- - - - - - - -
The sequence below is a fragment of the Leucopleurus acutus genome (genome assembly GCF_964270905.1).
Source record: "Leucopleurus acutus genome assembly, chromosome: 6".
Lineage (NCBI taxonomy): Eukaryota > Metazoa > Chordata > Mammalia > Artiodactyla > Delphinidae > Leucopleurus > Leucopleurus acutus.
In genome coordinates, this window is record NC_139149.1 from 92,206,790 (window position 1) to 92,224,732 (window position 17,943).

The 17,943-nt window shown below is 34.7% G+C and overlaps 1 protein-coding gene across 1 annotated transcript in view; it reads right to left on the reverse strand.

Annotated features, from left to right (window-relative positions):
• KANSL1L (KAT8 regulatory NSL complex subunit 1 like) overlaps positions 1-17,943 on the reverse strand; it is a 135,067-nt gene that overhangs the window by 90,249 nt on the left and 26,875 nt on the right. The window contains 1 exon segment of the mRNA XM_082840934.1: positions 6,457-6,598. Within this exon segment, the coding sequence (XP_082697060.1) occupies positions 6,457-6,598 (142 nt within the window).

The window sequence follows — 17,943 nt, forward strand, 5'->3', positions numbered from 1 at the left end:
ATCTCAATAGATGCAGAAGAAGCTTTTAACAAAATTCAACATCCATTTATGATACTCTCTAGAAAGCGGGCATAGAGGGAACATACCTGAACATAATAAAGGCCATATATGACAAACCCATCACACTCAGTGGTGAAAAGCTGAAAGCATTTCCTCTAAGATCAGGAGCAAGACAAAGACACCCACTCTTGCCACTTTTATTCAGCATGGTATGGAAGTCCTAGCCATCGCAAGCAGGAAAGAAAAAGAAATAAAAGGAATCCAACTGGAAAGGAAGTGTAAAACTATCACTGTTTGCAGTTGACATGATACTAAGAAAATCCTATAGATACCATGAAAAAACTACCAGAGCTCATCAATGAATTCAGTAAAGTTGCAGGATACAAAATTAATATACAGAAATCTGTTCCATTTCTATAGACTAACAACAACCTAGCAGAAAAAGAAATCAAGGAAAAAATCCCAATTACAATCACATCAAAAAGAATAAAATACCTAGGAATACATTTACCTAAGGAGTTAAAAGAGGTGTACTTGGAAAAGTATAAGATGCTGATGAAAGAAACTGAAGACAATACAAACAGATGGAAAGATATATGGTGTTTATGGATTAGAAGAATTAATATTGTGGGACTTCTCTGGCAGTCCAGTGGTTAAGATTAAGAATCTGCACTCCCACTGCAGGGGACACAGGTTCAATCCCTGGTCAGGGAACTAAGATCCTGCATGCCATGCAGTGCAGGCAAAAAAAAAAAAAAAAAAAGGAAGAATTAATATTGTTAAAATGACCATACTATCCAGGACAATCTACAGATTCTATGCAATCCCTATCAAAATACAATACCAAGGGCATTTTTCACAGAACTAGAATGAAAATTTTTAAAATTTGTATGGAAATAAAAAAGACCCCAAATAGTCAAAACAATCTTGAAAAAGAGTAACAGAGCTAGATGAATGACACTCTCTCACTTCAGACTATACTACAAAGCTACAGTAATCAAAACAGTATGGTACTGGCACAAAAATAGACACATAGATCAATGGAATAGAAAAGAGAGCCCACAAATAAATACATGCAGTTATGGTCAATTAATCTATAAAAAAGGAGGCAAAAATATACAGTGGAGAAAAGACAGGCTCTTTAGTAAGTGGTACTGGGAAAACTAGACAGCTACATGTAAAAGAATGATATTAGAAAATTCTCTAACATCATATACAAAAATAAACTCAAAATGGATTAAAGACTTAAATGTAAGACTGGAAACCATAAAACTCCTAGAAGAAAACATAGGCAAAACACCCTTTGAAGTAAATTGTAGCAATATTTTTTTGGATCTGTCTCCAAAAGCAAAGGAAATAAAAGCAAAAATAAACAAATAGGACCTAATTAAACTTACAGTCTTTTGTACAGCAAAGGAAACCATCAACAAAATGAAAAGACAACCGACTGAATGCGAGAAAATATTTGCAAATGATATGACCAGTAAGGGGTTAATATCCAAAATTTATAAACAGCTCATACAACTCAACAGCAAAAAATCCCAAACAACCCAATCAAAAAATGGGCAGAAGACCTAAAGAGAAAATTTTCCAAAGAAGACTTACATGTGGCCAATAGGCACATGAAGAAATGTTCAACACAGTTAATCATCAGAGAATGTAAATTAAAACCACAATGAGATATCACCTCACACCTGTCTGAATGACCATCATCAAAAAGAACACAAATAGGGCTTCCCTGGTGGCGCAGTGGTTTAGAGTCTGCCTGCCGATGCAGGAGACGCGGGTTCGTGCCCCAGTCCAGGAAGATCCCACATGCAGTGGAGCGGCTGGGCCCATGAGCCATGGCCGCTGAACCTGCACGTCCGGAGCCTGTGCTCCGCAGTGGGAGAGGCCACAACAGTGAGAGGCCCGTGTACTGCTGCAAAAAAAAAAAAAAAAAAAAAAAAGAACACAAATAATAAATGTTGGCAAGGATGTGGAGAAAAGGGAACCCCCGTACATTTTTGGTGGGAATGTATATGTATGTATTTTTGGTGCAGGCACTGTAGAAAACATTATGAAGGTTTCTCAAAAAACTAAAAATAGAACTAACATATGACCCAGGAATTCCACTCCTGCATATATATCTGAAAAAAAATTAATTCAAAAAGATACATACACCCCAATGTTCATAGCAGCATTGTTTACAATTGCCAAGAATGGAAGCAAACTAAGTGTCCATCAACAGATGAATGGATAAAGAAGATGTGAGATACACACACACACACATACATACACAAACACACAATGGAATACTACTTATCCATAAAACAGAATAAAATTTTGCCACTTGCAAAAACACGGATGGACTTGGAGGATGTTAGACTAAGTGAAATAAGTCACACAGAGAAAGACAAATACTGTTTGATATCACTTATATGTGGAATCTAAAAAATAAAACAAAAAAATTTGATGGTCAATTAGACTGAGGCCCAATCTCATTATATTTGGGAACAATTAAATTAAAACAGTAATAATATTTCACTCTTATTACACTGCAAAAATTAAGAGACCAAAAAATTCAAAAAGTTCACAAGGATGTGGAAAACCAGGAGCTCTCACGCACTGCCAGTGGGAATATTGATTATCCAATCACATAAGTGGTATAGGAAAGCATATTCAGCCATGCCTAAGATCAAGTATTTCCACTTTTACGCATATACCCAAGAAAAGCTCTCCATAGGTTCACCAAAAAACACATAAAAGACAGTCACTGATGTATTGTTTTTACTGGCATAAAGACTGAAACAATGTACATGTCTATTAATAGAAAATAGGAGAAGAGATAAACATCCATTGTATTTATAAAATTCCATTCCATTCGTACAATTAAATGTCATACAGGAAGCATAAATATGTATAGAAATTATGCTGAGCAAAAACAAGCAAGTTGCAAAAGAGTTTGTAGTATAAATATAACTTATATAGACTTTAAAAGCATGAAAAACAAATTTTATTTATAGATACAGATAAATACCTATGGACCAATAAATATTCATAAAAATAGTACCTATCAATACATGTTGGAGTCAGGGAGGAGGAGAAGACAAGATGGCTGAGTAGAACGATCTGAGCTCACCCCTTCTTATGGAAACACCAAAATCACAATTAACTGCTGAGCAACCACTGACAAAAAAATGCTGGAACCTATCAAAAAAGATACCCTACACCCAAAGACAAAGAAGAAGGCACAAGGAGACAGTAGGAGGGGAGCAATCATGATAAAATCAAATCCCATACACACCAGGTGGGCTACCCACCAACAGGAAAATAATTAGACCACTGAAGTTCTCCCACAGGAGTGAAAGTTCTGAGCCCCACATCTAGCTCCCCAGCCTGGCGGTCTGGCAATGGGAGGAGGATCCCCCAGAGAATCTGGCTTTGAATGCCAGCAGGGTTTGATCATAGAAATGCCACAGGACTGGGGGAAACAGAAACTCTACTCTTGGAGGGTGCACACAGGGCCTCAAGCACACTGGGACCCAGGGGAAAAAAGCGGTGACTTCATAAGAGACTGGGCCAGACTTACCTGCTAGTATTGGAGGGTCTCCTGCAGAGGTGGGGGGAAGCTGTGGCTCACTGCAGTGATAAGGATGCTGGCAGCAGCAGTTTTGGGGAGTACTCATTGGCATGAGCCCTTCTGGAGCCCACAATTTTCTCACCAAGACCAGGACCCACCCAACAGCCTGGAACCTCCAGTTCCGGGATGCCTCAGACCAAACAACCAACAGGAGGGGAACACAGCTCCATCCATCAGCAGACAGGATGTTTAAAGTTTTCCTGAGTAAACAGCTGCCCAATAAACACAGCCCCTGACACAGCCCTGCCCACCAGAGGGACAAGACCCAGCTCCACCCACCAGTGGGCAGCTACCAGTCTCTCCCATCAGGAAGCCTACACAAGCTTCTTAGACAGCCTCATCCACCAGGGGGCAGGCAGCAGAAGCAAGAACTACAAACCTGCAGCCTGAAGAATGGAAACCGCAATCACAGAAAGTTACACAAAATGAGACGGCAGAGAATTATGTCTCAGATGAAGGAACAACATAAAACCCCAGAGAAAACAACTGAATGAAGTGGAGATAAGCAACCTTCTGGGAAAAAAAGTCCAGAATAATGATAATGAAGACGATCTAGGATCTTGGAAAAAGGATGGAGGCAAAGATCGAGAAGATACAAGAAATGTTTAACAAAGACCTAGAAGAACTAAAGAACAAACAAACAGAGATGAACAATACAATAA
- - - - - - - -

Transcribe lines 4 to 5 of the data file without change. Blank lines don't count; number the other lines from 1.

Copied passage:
In genome coordinates, this window is record NC_139149.1 from 92,206,790 (window position 1) to 92,224,732 (window position 17,943).

The 17,943-nt window shown below is 34.7% G+C and overlaps 1 protein-coding gene across 1 annotated transcript in view; it reads right to left on the reverse strand.